“I never thought about ageing I just carried on… physiotherapy even at my age has made a huge difference to how I can move.”
Jackie Maciera is 65, has worked for 32 years, been a local councillor and now works with the NHS. Here he reflects on the difference recent physiotherapy has made to his mobility.
“I was born with CP and I’m now 65. It took until I was I was five to be diagnosed. I was a floppy toddler. I couldn’t sit up. I went through a lot of pioneering operations. At 14 years old I started to get up and walk with sticks and I did that for a few years. I went to Kelburn School which meant I was able to have therapy every day. Once I left school I didn’t get any physiotherapy after that. I didn’t think about it, I just carried on with life.
If I’d had physio throughout my life it would have kept the tone of my muscles supple and kept everything ticking over, but it never happened. It was only last year I discovered that Cerebral Palsy Scotland were doing an adult therapy programme. It’s made a difference even at my age to how I can move. I’ll never be able to walk any great distances because I’m mainly in a wheelchair, but it’s helping, it’s keeping me slacker.
The benefits of therapy
When I think about how stiff I was physio has made a huge difference to how much more relaxed I am. I couldn’t lift my leg to put my shoe on. After the therapy it was much easier to bring my leg up. I’ve got a sock aid that puts socks on, and I could put my shoe on. It’s a case of for a short while I don’t feel so stiff and I don’t get as many spasms. That was the first physio I’d had since I’d left school.
Back then we never got any information at all, so we just accepted what was there. But now you shouldn’t be accepting it. Seek out what help you can get. When you move into adulthood that’s the main part of your life, you want to go to work, have a family you do all these things. Seek out opportunities, organisations you could work with.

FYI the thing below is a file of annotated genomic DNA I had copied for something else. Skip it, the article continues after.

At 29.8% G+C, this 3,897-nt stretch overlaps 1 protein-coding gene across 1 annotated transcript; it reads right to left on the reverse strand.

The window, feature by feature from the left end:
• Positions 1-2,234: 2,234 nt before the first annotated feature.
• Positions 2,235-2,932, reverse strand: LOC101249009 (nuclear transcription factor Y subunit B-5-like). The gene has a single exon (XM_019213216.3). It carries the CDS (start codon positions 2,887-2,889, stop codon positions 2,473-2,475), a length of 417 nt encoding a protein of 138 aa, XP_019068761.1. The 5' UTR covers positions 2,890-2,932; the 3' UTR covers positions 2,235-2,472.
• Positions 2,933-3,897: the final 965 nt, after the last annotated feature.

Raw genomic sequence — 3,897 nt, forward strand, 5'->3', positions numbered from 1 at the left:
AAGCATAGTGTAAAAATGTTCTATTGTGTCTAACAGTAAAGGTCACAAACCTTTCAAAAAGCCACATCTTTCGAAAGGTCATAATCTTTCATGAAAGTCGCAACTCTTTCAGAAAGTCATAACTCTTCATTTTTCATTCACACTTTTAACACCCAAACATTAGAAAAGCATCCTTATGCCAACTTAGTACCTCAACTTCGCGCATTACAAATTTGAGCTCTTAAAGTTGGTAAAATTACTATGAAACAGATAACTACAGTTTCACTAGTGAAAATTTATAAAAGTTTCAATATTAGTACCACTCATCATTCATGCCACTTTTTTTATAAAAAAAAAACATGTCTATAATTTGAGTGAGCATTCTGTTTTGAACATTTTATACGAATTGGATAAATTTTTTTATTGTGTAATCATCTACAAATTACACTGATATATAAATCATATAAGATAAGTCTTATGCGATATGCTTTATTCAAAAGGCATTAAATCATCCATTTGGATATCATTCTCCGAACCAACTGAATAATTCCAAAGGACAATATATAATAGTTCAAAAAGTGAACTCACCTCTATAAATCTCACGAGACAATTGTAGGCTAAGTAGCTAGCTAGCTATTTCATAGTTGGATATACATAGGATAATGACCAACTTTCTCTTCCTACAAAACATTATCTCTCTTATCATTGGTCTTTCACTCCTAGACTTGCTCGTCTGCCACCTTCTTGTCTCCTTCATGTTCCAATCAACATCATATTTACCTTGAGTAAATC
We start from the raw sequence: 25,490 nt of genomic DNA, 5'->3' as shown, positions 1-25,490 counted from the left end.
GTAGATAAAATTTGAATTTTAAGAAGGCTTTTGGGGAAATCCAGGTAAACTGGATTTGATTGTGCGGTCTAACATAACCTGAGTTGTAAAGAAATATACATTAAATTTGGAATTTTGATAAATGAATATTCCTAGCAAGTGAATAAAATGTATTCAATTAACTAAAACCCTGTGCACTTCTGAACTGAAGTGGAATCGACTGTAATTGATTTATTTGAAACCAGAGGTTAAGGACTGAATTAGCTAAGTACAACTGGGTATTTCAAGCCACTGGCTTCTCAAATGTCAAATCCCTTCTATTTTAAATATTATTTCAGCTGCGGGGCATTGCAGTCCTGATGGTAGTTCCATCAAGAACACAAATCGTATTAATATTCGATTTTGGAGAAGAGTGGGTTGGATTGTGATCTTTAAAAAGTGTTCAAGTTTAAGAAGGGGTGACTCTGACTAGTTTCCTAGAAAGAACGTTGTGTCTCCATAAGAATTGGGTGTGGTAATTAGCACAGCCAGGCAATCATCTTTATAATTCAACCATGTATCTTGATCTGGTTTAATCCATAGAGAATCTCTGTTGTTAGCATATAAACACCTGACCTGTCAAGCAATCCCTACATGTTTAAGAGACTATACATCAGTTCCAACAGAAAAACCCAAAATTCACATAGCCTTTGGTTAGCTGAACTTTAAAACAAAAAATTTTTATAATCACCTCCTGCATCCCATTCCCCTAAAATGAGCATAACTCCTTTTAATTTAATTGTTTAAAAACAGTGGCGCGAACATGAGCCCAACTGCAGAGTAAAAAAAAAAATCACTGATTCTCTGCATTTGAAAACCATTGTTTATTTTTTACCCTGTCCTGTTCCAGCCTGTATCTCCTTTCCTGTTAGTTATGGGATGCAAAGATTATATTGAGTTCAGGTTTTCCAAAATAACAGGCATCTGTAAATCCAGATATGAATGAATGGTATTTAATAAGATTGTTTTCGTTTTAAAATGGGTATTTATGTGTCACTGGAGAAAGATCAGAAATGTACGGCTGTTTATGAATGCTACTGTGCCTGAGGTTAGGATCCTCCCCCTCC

I’ve worked all my life, 32 years and then I became a local Councillor and moved into the NHS. It’s been great fun. I’ve done a lot. Employment is still a big issue and support for employment is still a big issue.
I never thought about ageing, I just carried on. I was active and into sports in a big way, swimming basketball. I think if I’d had more physio in life I would have been walking a bit more but hindsight is a wonderful thing. I don’t look back. The pioneering surgery and work they did then probably led to what they have now.
It’s difficult to find adult services and sometimes it’s about getting the right social worker. It has to be a partnership and listening both ways.
Cerebral palsy is so varied and the level of disability you have is so varied, but my advice to anyone turning 18 now is to not fall into the trap I did. Don’t just because you’re young you can climb the world, think about what help you had when you were in children’s services and think about which services you might need to continue being at your best. Seek out help, find it and be prepared to fight for it.
To mums and dads I’d say I know you love your child so much but don’t wrap them up in cotton wool. They’ll outlast you and you have to prepare them for independence all the time. Let them do sport, let them do things. My Dad was tough on me; you have to be prepared for life.
Would I change anything about your life? I’d get physio every day, but other than that I wouldn’t change a thing. I’ve done more in my life than a lot of able bodied people. I’ve done things, seen things most people never do.